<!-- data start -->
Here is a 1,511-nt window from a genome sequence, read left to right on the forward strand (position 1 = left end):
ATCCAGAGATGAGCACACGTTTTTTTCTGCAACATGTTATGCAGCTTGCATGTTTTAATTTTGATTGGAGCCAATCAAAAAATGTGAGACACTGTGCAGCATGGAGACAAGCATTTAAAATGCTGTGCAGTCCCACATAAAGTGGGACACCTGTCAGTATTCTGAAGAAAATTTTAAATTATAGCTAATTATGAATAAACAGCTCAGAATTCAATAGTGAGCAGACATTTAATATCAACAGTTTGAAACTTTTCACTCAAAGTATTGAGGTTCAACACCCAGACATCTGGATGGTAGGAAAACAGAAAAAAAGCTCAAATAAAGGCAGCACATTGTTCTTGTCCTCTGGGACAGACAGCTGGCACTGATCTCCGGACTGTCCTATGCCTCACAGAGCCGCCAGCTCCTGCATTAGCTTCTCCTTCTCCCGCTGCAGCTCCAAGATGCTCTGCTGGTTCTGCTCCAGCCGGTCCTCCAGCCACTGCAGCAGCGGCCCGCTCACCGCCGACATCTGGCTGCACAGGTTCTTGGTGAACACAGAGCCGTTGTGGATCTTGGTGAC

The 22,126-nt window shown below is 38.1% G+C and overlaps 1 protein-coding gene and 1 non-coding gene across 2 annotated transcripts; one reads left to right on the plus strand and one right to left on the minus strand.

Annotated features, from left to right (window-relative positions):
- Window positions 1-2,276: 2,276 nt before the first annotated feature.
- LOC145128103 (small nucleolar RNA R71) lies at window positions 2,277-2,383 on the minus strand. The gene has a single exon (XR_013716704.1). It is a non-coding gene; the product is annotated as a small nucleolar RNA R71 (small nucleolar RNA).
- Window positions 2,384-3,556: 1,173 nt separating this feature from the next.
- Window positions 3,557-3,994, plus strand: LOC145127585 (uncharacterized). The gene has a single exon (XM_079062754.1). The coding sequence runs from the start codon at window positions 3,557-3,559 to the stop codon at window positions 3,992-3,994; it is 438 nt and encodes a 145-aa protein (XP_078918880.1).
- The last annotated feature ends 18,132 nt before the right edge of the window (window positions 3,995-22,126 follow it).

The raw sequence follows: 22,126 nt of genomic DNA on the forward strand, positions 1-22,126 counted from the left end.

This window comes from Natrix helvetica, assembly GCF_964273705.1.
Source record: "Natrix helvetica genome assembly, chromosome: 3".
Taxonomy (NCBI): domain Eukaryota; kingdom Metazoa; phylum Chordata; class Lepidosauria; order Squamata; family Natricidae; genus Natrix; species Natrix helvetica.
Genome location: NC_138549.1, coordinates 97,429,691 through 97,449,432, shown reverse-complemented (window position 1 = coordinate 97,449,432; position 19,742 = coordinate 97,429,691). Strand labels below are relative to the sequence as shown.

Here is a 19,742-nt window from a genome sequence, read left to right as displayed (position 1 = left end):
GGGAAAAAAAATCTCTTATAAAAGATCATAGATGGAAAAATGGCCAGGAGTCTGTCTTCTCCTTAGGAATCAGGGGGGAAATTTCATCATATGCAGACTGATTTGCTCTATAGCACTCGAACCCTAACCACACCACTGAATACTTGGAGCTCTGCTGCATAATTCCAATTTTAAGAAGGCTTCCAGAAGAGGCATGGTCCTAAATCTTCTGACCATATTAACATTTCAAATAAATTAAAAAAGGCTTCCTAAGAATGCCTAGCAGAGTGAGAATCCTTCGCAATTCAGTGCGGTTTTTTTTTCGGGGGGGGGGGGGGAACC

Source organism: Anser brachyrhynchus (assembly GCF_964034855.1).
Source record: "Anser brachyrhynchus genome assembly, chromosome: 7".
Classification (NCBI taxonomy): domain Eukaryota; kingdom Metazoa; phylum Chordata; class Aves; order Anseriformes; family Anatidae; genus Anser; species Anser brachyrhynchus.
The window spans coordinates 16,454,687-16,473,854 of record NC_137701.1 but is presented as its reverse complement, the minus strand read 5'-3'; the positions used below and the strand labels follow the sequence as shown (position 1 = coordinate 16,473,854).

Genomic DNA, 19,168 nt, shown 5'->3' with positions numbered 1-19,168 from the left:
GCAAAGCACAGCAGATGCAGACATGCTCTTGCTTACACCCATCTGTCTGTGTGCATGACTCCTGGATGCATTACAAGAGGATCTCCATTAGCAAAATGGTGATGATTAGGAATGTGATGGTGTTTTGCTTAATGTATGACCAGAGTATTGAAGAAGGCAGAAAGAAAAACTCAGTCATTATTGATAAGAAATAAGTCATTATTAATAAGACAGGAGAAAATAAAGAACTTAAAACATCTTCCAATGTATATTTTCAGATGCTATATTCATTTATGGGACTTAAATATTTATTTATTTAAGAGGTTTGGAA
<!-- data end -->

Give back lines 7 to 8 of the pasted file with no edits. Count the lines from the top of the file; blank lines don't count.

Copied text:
- Window positions 2,384-3,556: 1,173 nt separating this feature from the next.
- Window positions 3,557-3,994, plus strand: LOC145127585 (uncharacterized). The gene has a single exon (XM_079062754.1). The coding sequence runs from the start codon at window positions 3,557-3,559 to the stop codon at window positions 3,992-3,994; it is 438 nt and encodes a 145-aa protein (XP_078918880.1).